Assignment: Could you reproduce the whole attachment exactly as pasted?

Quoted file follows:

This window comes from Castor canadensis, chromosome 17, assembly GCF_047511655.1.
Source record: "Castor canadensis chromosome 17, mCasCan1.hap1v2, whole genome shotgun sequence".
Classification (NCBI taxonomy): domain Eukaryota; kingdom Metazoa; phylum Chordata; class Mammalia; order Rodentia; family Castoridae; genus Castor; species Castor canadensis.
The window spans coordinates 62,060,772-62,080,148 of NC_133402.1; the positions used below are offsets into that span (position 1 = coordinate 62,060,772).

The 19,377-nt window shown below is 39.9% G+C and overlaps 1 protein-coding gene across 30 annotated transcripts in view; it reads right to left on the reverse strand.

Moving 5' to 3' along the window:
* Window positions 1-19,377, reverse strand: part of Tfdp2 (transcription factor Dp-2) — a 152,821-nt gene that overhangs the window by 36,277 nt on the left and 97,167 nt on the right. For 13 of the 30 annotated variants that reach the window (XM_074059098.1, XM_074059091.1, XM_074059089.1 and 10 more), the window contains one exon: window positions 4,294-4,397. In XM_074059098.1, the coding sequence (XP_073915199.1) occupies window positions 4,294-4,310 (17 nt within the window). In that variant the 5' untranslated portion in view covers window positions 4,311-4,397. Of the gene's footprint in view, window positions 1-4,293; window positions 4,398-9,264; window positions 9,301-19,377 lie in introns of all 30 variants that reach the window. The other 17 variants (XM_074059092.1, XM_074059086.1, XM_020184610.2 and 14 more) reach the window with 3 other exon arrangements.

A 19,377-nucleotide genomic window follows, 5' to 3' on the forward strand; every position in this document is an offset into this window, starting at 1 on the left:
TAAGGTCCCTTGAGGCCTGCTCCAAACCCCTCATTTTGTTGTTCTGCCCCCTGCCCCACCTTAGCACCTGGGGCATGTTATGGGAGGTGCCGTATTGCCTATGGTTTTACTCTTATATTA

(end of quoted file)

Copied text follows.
This window comes from Castor canadensis, chromosome 17, assembly GCF_047511655.1.
Source record: "Castor canadensis chromosome 17, mCasCan1.hap1v2, whole genome shotgun sequence".
Classification (NCBI taxonomy): domain Eukaryota; kingdom Metazoa; phylum Chordata; class Mammalia; order Rodentia; family Castoridae; genus Castor; species Castor canadensis.
The window spans coordinates 62,060,772-62,080,148 of NC_133402.1; the positions used below are offsets into that span (position 1 = coordinate 62,060,772).

The 19,377-nt window shown below is 39.9% G+C and overlaps 1 protein-coding gene across 30 annotated transcripts in view; it reads right to left on the reverse strand.

Moving 5' to 3' along the window:
* Window positions 1-19,377, reverse strand: part of Tfdp2 (transcription factor Dp-2) — a 152,821-nt gene that overhangs the window by 36,277 nt on the left and 97,167 nt on the right. For 13 of the 30 annotated variants that reach the window (XM_074059098.1, XM_074059091.1, XM_074059089.1 and 10 more), the window contains one exon: window positions 4,294-4,397. In XM_074059098.1, the coding sequence (XP_073915199.1) occupies window positions 4,294-4,310 (17 nt within the window). In that variant the 5' untranslated portion in view covers window positions 4,311-4,397. Of the gene's footprint in view, window positions 1-4,293; window positions 4,398-9,264; window positions 9,301-19,377 lie in introns of all 30 variants that reach the window. The other 17 variants (XM_074059092.1, XM_074059086.1, XM_020184610.2 and 14 more) reach the window with 3 other exon arrangements.

A 19,377-nucleotide genomic window follows, 5' to 3' on the forward strand; every position in this document is an offset into this window, starting at 1 on the left:
TAAGGTCCCTTGAGGCCTGCTCCAAACCCCTCATTTTGTTGTTCTGCCCCCTGCCCCACCTTAGCACCTGGGGCATGTTATGGGAGGTGCCGTATTGCCTATGGTTTTACTCTTATATTA